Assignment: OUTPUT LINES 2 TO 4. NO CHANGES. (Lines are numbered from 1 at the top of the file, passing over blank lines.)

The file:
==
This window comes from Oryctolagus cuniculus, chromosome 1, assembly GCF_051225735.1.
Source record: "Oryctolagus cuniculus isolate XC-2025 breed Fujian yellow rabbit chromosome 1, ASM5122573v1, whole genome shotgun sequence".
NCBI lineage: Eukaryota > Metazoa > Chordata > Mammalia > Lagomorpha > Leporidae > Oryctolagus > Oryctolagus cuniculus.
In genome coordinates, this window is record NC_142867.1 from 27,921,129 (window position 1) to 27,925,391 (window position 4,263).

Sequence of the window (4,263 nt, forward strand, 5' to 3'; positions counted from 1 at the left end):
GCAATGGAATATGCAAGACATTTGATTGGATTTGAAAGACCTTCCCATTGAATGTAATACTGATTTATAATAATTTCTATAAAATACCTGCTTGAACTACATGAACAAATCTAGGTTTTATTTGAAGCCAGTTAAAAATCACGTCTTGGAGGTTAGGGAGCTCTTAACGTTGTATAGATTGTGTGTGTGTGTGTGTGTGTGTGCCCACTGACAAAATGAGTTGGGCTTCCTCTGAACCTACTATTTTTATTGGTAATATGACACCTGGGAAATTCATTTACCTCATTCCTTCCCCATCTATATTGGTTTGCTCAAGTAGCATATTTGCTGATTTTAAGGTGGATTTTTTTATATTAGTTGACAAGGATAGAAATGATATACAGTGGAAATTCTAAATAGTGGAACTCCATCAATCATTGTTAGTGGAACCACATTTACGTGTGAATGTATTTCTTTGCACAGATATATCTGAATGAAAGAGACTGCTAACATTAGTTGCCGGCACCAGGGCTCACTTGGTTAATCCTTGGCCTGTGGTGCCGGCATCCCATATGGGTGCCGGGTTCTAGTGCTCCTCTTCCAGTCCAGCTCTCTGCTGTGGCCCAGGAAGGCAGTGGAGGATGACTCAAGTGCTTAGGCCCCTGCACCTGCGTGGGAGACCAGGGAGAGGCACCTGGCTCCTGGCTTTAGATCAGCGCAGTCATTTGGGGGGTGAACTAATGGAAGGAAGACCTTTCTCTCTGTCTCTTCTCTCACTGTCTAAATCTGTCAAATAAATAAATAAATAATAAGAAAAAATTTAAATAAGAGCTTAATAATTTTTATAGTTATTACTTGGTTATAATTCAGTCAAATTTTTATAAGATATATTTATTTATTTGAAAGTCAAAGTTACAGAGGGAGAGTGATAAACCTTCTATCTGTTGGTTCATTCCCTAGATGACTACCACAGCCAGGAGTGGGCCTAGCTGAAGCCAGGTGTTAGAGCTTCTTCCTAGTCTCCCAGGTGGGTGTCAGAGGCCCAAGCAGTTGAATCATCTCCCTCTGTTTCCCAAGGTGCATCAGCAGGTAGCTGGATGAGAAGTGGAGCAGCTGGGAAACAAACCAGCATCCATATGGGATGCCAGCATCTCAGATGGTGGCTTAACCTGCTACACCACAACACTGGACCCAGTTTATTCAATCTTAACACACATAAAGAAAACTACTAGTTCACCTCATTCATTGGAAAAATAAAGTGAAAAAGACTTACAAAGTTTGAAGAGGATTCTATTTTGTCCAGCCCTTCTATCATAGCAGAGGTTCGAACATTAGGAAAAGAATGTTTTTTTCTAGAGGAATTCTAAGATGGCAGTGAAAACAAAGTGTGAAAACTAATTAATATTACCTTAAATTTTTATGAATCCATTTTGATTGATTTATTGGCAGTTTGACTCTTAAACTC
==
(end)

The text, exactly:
Source record: "Oryctolagus cuniculus isolate XC-2025 breed Fujian yellow rabbit chromosome 1, ASM5122573v1, whole genome shotgun sequence".
NCBI lineage: Eukaryota > Metazoa > Chordata > Mammalia > Lagomorpha > Leporidae > Oryctolagus > Oryctolagus cuniculus.
In genome coordinates, this window is record NC_142867.1 from 27,921,129 (window position 1) to 27,925,391 (window position 4,263).